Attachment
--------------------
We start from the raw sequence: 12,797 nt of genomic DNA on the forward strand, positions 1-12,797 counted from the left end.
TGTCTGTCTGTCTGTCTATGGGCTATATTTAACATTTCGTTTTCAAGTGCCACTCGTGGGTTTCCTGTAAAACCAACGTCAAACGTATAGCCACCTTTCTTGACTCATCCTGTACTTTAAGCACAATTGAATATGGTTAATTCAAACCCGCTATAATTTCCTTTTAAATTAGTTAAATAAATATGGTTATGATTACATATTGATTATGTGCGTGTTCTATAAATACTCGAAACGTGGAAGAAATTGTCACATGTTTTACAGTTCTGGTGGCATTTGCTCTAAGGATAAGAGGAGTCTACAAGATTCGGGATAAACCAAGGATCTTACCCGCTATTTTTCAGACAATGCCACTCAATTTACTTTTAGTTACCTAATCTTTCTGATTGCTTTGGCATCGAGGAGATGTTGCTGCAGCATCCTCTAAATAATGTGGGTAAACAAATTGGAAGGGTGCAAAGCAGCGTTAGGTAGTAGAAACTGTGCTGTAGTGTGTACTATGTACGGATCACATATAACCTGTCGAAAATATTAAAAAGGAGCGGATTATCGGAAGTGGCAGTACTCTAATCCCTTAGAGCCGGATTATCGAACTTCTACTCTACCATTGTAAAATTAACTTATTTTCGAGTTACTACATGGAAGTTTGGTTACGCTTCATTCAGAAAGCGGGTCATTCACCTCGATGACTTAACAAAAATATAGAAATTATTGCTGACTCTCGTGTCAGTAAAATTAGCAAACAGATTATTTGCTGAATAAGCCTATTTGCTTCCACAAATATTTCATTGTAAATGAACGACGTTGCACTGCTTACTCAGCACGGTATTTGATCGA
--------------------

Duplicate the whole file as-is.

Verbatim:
We start from the raw sequence: 12,797 nt of genomic DNA on the forward strand, positions 1-12,797 counted from the left end.
TGTCTGTCTGTCTGTCTATGGGCTATATTTAACATTTCGTTTTCAAGTGCCACTCGTGGGTTTCCTGTAAAACCAACGTCAAACGTATAGCCACCTTTCTTGACTCATCCTGTACTTTAAGCACAATTGAATATGGTTAATTCAAACCCGCTATAATTTCCTTTTAAATTAGTTAAATAAATATGGTTATGATTACATATTGATTATGTGCGTGTTCTATAAATACTCGAAACGTGGAAGAAATTGTCACATGTTTTACAGTTCTGGTGGCATTTGCTCTAAGGATAAGAGGAGTCTACAAGATTCGGGATAAACCAAGGATCTTACCCGCTATTTTTCAGACAATGCCACTCAATTTACTTTTAGTTACCTAATCTTTCTGATTGCTTTGGCATCGAGGAGATGTTGCTGCAGCATCCTCTAAATAATGTGGGTAAACAAATTGGAAGGGTGCAAAGCAGCGTTAGGTAGTAGAAACTGTGCTGTAGTGTGTACTATGTACGGATCACATATAACCTGTCGAAAATATTAAAAAGGAGCGGATTATCGGAAGTGGCAGTACTCTAATCCCTTAGAGCCGGATTATCGAACTTCTACTCTACCATTGTAAAATTAACTTATTTTCGAGTTACTACATGGAAGTTTGGTTACGCTTCATTCAGAAAGCGGGTCATTCACCTCGATGACTTAACAAAAATATAGAAATTATTGCTGACTCTCGTGTCAGTAAAATTAGCAAACAGATTATTTGCTGAATAAGCCTATTTGCTTCCACAAATATTTCATTGTAAATGAACGACGTTGCACTGCTTACTCAGCACGGTATTTGATCGA